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AMD's Spansion unveils new flash memory products

Spansion, the flash memory joint venture between Advanced Micro Devices (AMD) and Fujitsu, unveiled two products that introduce a new design into Spansion's lineup and expand the density of its current products, the company said.

The company now manufactures a 512Mbit flash memory chip, as well as serial flash memory chips ranging from 1Mbits to 16Mbits. AMD owns a controlling interest in the joint venture, which contributes almost half of AMD's revenue on a quarterly basis.

Flash memory is usually found in mobile phones, personal digital assistants, and removable media cards for consumer electronics products. It can store data without a constant supply of electricity, unlike RAM memory used in PCs and servers.

Most flash memory is based on a parallel design, but AMD's new Spansion FL Flash chips are based on a serial design. A serial design means that bits of data travel one at a time through the chip, while in a parallel design bits of data travel in groups of eight or 16 bits.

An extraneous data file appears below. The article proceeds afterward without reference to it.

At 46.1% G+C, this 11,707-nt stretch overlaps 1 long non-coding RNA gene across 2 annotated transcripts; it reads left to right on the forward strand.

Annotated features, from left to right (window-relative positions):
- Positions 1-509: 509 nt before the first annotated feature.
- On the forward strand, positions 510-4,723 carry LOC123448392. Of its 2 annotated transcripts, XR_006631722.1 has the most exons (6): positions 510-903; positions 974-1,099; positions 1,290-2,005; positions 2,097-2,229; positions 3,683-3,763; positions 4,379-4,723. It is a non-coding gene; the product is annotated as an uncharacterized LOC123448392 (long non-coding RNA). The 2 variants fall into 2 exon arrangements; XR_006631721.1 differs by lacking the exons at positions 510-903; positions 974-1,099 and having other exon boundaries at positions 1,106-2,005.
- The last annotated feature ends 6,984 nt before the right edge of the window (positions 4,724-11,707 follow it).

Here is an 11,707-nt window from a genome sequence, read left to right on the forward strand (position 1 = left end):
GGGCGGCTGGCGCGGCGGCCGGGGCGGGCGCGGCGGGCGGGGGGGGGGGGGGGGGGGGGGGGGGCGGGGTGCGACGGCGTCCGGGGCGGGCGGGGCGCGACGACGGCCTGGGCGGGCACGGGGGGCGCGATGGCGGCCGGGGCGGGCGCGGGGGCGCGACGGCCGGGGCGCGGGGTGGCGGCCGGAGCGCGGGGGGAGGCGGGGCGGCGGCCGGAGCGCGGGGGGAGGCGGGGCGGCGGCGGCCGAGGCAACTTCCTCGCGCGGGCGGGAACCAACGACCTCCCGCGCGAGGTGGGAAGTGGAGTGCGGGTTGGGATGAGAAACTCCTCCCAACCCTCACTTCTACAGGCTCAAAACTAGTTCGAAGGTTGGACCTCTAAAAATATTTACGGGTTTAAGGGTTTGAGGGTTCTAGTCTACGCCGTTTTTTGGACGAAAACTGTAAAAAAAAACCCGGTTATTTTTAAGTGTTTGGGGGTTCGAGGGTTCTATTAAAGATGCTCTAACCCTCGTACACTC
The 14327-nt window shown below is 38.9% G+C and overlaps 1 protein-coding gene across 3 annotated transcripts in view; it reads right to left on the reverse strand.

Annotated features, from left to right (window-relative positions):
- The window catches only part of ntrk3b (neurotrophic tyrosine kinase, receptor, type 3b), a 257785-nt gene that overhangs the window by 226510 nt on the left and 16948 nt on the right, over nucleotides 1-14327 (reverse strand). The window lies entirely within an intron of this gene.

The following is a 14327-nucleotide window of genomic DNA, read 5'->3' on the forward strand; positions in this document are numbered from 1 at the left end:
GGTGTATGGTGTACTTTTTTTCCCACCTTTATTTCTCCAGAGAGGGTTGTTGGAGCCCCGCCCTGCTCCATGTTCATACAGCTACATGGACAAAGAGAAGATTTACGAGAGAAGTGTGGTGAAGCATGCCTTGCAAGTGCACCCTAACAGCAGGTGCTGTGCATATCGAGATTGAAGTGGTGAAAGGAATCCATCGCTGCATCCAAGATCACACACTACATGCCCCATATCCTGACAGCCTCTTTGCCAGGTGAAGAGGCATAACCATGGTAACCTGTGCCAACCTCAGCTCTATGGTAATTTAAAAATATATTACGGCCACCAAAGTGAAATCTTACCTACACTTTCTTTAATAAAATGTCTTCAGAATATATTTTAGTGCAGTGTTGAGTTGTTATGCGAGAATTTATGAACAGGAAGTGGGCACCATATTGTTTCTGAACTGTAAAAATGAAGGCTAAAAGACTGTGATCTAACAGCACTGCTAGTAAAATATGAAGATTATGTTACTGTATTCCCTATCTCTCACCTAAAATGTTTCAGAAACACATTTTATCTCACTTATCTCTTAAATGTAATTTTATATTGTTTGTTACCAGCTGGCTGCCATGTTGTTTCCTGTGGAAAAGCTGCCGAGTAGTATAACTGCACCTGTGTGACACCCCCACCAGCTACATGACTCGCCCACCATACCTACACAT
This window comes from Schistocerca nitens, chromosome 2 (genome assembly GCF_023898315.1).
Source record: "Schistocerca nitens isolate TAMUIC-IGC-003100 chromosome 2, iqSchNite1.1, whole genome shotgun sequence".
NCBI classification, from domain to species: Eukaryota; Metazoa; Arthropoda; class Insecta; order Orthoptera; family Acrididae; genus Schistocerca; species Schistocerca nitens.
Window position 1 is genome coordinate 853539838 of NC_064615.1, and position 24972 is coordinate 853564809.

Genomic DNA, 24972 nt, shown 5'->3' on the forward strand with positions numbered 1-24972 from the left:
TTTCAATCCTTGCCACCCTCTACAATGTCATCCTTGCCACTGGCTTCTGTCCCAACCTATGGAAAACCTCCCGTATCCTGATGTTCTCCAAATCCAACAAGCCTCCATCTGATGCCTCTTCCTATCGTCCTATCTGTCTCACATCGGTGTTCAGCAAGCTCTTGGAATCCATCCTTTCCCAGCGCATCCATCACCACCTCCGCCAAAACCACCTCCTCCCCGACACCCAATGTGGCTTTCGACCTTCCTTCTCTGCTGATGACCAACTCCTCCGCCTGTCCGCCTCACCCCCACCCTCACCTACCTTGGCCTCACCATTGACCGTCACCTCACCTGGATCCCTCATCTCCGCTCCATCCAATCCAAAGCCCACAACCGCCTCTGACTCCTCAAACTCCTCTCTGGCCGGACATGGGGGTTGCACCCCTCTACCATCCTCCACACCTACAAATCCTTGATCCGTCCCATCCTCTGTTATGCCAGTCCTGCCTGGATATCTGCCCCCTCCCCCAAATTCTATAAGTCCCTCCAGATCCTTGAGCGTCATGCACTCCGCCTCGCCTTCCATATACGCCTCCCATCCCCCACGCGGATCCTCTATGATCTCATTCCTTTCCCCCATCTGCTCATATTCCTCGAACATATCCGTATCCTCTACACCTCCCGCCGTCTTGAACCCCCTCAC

Serial designs require less pins to connect the chips to the system board, and lower the cost and complexity of devices that use serial flash memory, Spansion said.

Serial flash memory products will be used in lower-level devices such as hard drives, DVD players, and printers, Spansion said. The company is currently selling 1Mbit and 2Mbit chips, and has samples of 4Mbit chips and 16Mbit chips, it said.

Spansion has also increased the density of its flagship Mirrorbit flash memory chips to 512Mbits. Those chips will be used in cars, telecommunication devices and mobile phones, the company said.

The new chips, like all AMD's Mirrorbit chips, are based on the NOR architecture.

NOR chips are based on the "not or" logic gate and are typically used in PDAs and other devices that do not require frequent updates to stored data.

The other popular type of flash memory is called NAND flash memory. It is based on the "not and" logic gate and used primarily in devices that are often updated, such as expansion cards for peripheral devices.

Tom Krazit writes for IDG News Service

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